(CBS News) CHENGDU, China -- The Chengdu Research Base for Giant Panda Breeding is home to 74 giant pandas. Even here in China, every panda birth is celebrated.
But conservationist Sarah Bexell says there's a downside, too.
"It makes our job harder, because people tend to think that the problem is solved," she says. "Humans really think that we can fix everything with technology."
Bexell warns that the panda's natural habitat -- bamboo-filled, alpine forests in China -- continues to be destroyed to build the roads and factories that feed the world's desire for cheap goods manufactured here.
"The hard battle now is changing human behavior, and if we can't change human behavior, all of this was a waste of time," she says.
Bexell thinks that if humans continue consuming in the way we do, it's the end of the pandas.
Asked if she believes that view is alarmist, she replies, "Yeah, sure, that's fine -- prove me wrong. I so want to be proven wrong. I dream about being proven wrong."
On this day, she stressed to American high school students that their habits can impact a panda's habitat.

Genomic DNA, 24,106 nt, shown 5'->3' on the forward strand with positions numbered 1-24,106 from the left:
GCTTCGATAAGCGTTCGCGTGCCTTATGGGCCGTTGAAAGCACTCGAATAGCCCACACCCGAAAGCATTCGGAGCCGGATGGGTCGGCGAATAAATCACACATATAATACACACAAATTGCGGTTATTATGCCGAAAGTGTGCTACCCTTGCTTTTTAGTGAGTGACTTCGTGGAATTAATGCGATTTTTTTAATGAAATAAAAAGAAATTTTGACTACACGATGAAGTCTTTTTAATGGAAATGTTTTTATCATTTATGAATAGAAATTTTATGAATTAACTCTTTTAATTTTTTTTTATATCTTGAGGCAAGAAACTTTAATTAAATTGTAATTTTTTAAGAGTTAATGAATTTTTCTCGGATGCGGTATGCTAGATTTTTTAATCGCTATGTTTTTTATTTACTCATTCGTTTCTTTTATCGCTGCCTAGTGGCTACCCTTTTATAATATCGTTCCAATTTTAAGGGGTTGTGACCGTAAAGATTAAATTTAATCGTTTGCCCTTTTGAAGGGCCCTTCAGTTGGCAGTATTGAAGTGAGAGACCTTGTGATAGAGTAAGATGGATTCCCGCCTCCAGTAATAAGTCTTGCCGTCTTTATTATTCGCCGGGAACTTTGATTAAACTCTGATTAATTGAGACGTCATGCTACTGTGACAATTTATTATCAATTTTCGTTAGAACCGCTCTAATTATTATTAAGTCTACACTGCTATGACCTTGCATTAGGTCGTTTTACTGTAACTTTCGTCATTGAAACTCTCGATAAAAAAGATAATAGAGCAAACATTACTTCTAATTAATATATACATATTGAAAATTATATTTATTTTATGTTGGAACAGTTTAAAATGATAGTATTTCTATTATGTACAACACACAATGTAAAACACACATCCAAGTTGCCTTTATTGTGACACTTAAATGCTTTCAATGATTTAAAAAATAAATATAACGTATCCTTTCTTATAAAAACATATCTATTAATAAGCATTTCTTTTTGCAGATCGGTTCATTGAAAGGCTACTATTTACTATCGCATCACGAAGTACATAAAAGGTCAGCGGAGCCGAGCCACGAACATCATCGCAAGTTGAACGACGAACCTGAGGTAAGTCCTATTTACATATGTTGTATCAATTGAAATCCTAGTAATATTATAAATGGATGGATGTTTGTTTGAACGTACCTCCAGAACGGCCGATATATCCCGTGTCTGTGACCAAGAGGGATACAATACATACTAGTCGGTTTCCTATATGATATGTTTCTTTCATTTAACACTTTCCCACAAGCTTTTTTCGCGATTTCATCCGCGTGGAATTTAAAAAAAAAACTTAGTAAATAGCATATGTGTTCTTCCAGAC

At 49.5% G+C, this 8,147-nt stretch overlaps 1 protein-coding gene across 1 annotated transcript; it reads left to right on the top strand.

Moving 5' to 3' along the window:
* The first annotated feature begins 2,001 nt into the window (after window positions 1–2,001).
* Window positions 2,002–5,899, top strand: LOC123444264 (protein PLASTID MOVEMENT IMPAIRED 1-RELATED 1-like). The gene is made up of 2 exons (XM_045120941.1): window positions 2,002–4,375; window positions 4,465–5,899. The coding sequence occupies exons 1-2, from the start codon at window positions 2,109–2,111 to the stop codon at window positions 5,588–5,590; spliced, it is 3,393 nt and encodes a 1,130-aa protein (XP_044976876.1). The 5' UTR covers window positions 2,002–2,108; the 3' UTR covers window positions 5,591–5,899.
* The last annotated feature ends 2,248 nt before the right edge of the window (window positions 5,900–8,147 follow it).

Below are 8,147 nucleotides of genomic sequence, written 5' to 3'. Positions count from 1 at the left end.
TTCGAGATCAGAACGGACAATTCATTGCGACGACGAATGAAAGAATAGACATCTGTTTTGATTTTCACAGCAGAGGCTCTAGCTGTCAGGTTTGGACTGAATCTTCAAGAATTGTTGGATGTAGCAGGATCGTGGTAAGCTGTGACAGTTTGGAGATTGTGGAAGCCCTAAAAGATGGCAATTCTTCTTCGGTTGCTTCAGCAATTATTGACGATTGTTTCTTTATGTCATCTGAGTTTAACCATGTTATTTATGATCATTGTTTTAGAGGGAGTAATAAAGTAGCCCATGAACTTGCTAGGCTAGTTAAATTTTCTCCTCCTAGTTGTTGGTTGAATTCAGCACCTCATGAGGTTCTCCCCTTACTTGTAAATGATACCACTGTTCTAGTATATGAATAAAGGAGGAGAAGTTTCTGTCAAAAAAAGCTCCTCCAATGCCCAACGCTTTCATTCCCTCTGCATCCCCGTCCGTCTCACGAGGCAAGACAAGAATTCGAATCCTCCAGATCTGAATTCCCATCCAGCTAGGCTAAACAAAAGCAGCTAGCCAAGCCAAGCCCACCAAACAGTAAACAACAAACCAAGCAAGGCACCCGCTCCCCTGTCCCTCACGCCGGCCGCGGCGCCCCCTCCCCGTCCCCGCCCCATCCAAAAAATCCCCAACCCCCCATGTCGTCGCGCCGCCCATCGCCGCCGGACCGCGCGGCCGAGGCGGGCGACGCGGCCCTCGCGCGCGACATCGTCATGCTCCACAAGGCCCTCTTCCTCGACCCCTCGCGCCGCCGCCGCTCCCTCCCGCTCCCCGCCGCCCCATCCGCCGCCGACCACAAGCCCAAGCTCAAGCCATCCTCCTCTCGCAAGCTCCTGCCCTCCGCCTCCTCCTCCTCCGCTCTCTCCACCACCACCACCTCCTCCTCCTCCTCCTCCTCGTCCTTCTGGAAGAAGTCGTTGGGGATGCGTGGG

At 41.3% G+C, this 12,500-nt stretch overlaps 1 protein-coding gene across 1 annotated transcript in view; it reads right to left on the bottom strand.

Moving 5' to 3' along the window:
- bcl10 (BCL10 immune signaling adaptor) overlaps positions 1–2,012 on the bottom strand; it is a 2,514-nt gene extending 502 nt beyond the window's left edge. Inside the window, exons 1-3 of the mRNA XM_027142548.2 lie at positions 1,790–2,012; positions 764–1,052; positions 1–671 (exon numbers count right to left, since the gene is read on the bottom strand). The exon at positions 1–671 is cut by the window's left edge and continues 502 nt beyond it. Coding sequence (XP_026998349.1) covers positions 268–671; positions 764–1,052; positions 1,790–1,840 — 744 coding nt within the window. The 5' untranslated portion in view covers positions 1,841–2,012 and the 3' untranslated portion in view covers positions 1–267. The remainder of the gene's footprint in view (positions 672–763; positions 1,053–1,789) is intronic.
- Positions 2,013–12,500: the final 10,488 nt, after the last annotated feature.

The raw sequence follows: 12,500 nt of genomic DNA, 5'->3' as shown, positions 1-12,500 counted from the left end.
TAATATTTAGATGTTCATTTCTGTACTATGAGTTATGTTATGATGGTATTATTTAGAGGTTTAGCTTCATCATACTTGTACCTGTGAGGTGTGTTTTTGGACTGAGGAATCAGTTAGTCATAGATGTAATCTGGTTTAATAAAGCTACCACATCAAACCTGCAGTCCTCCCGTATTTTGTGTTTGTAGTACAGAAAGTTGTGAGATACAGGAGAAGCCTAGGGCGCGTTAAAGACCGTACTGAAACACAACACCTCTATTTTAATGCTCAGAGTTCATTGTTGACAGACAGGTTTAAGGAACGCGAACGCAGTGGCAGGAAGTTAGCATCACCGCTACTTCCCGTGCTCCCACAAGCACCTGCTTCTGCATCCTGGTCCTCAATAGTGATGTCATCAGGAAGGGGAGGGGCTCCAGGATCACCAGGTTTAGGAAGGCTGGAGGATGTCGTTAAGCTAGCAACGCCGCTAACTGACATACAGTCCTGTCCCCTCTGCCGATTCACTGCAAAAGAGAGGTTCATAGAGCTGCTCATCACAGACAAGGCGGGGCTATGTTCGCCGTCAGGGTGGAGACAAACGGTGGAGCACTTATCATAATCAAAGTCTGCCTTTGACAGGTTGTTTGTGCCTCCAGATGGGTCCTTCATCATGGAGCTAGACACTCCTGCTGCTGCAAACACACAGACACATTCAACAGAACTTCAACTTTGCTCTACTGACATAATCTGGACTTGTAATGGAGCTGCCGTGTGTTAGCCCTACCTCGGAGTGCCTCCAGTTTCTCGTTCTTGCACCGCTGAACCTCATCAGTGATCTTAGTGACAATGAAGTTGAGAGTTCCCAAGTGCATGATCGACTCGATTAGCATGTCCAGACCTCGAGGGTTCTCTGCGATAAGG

Watch: Mother panda reunited with cub in Taiwan, below.
"The panda for China is like the Bald Eagle for the United States," says Maggie Shiffert, who was among the students on the tour of the Chengdu center.
"So to lose such a big part of your country and your heritage and what you stand for, I think it's really important to preserve that and to make sure that they stay around," she says.
It's believed 1,600 pandas live in the wild today. There were nearly 2,500 in the mid-1970s. The Chinese government has set up more than 60 nature preserves to try to protect the remaining pandas.
"I think the hard thing that every government has to balance is the demands of their people -- more mouths to feed, more bodies to clothe, more bodies to put in a house ... and environmental protection," Bexell says.
That balance is not tipping in the panda's favor, despite the promise and all the attention each birth receives.